I knew I wouldn't be able to drive downtown and asked if I could ride with him. Richard said okay, grabbed Caden and told us he'd meet us there. He called his mom again to update her and she said they were already on their way towards Dallas.

Then the ambulance crew I had seen outside Caleb's room brought the gurney into our room. I managed to hold it together until Caleb was settled in the ambulance. As he watched Teenage Mutant Ninja Turtles on the ride downtown, I broke down in the front seat.

I thought we would be going to the ER downtown and was surprised when they took us straight upstairs to the Neurosurgery floor. I could barely breathe at this point and was numb. I'm pretty sure Richard was feeling the same way.

Not long after we were admitted to the hospital, one of the neurosurgeons walked in. He told us that because of the location of the mass, there was no way he could operate on it. It was located inside Caleb's brain stem and to even attempt to operate could kill Caleb outright. I tried to comprehend what was going on and felt like the world was spinning around me. I couldn't stand up. He then told us that after the MRI, we would be transferred to the oncology floor and the oncology team would meet with us to determine next steps.

Our nightmare began that day and hasn't stopped yet. It's been exactly one year since Caleb was diagnosed and 6 months/15 days since he died from DIPG. Those two dates -- 10.10.10 and 03.25.11 -- will forever be etched in my mind as the days my world crumbled. I still miss him every day.

Caleb is always in our hearts and is loved today, tomorrow, in ALL ways to infinity and beyond.

Angel, Richard & Caden


Another DIPG angel's mom wrote this on her blog recently & I thought it very poignant & true:

Tragedy does not wait for permission to enter our lives, it's an unwanted guest and you never know when it may arrive - So appreciate all the moments that are devoid of tragedy- cherish them, capture them and hold them close. My prayer for today is that tragedy stays at bay, that you all have a blessed and happy day and that you take a moment to look up.

Friday, October 7, 2011

A Lasting Impact

Our friends' 11 year old daughter, Enya, had a school assignment to write a paper on a real event in life that made a lasting impact on her and she wrote about Caleb. With their permission, here is her paper.


Caleb's Last Christmas
by: Enya McDonald

Have you ever heard one of those heart-breaking stories of a young child dying of cancer? Well, I've lived one of those stories, his name was Caleb.

Caleb was a normal boy, adopted as a baby, played football, had a little brother. That all ended when he was diagnosed with a brain tumor. Caleb was a lucky boy, in a way, he had a family that never gave up on his fight for life. His last Christmas was spent with family and close friends. I saw him last at the Scherer's annual Christmas Party.

It was Christmas Eve, as it is every year, I was feeling excited for it was sure to be a wonderful party. The excitement of my birthday (which was only the previous day) had me in an especially festive spirit. My mom sat my brother and me down and told us, "Do you kids remember Caleb?" We both nodded, I felt a knot of concern growing in my stomach. "Well," she continued, "he was diagnosed with a brain tumor..." I thought I was going to puke, Caleb was only five. "The tumor is messing up his body, so he's gonna look...different, so don't stare or anything." At this point my mom and I were both tearing up. We grabbed the presents and got into the van.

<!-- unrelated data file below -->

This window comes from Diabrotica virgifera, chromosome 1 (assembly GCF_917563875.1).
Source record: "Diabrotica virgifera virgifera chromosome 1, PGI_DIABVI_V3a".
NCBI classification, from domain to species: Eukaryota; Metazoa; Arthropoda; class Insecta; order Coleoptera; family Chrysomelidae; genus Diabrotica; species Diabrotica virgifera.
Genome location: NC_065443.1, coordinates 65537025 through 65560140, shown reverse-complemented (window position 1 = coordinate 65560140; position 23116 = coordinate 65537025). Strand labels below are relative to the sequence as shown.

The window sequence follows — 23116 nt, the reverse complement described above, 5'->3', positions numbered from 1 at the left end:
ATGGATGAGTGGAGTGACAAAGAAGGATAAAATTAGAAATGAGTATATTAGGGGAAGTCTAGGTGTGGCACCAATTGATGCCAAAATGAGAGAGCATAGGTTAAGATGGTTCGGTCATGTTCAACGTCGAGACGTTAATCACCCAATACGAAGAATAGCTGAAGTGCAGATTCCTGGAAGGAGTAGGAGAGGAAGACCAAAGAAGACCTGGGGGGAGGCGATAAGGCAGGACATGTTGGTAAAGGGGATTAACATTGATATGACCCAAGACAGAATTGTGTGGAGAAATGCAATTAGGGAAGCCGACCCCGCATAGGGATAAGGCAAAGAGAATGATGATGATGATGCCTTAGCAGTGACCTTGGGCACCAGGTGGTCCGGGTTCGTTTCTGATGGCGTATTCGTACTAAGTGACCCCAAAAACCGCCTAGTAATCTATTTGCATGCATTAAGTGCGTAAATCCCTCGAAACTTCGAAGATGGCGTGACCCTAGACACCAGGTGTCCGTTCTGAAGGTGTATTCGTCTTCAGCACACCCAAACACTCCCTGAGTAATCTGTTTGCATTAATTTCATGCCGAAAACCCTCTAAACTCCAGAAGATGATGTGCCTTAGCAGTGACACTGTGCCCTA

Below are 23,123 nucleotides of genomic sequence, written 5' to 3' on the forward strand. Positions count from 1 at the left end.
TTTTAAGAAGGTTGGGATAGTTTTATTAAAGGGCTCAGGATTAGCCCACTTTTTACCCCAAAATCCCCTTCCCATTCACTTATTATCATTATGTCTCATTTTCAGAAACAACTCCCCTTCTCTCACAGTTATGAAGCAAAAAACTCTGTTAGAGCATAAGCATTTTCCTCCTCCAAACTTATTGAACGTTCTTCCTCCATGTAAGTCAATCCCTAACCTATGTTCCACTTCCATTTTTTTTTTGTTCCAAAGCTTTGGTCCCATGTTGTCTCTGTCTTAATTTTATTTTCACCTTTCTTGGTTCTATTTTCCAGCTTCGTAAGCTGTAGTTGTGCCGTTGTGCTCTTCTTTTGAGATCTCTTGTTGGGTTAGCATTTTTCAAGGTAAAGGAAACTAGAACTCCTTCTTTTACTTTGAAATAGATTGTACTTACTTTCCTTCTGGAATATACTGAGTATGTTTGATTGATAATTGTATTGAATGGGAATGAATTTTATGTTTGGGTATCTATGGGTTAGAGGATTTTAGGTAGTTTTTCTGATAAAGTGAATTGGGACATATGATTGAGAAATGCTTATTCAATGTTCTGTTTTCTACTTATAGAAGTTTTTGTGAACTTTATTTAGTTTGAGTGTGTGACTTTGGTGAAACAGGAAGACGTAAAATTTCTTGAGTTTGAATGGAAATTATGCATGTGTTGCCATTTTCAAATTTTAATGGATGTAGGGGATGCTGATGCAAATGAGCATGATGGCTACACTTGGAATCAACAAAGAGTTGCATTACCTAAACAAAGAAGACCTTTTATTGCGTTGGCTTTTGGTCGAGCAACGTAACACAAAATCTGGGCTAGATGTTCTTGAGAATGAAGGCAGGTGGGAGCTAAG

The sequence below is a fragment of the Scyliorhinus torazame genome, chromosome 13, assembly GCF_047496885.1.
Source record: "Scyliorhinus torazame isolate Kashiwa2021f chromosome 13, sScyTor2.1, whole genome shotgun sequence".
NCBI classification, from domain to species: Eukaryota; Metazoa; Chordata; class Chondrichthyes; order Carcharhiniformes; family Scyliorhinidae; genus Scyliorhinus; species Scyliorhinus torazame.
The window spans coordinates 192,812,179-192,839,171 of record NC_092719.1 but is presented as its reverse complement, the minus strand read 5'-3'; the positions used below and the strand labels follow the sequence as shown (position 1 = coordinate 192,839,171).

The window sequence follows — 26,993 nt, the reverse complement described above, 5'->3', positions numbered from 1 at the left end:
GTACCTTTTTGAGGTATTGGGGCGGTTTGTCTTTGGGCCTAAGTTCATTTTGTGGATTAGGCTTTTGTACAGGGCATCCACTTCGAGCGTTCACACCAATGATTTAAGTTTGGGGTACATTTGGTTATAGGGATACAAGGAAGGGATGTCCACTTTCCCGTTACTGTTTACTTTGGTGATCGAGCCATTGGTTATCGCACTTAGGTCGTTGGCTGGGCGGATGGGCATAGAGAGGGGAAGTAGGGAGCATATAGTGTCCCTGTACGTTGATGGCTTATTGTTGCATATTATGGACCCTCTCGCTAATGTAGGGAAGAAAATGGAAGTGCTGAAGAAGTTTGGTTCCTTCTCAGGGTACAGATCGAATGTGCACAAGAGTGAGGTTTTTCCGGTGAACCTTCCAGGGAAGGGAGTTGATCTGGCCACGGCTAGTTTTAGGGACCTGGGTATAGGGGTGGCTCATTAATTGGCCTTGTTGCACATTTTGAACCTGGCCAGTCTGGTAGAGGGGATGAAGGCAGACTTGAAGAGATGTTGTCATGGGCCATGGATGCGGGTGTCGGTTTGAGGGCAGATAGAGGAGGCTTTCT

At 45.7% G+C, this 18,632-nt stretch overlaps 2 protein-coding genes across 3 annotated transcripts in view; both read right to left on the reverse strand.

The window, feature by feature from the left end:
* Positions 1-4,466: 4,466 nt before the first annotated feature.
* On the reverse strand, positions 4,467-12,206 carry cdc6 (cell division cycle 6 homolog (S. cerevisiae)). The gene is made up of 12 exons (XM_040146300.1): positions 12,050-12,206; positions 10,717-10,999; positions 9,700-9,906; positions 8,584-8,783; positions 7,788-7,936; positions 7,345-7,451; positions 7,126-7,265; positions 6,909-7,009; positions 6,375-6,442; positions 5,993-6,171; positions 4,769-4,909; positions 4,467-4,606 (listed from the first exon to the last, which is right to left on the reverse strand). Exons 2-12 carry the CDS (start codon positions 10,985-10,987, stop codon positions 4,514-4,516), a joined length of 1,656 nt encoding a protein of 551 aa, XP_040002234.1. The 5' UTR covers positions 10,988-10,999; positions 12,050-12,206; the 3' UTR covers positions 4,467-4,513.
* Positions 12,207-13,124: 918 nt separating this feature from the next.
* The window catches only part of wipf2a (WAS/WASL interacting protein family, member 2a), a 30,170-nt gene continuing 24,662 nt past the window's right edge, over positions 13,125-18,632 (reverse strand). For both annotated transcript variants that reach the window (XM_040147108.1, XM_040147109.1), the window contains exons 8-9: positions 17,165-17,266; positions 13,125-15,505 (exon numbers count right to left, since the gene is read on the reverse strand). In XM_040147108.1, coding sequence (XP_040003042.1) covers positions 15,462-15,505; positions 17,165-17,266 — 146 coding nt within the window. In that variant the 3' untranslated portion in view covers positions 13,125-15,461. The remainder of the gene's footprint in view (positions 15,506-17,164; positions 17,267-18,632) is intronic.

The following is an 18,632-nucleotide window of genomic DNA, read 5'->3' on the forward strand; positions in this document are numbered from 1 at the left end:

I was numb with worry, if it was getting my Mom worked up like this, Caleb wasn't doing well. When we got out of the van, a wave of terror hit my stomach and threatened to spill over in the form of puke. I put on a fake, excited smile and opened the door.

I heard yells of greetings and hugged Mr. Andy, my adopted Grandpa (he's not actually related to me). Then, I saw Caleb and the brief moment of relief I had in Mr. Andy's embrace vanished; I almost broke down crying right on the spot. My heart skipped a beat, my hands got clammy, but I kept a smile plastered on my face. I remember my mother's words and looked away from him, but that image lingered in my mind. He was sitting on the floor playing with a toy fire truck. He was HUGE and couldn't move his mouth well, so he just moaned and yelled the whole time. He was like a swollen one year old. When he saw me, he said my name and reached his arms out towards me; my heart shattered like glass when I saw the look of joy in his face. I set the presents down and gave him a bear hug. I played with him for awhile, but then he started playing with his cousin, Bella. When I got up I felt like a wind-up toy, moving and functioning systematically until I could wind myself up again.

Even now, most of the night after that is a blur. I don't remember who I talked to, or what presents I got. I distinctly remember the look of wonderment on Caleb's face when we turned on all the yard decorations. I remember swelling like a balloon with happiness, pride, hope and sorrow when I saw him trying to walk and get a closer look at the decorations. I felt such pride when he took a liking to the reindeer Christen, Cody and I had taken two days to string. We left shortly after that.

I remember falling asleep that night thinking to myself, "Life is a precious gift and I never want to take it for granted ever again."


Caleb is always in our hearts and is loved today, tomorrow, in ALL ways to infinity and beyond.

Angel, Richard & Caden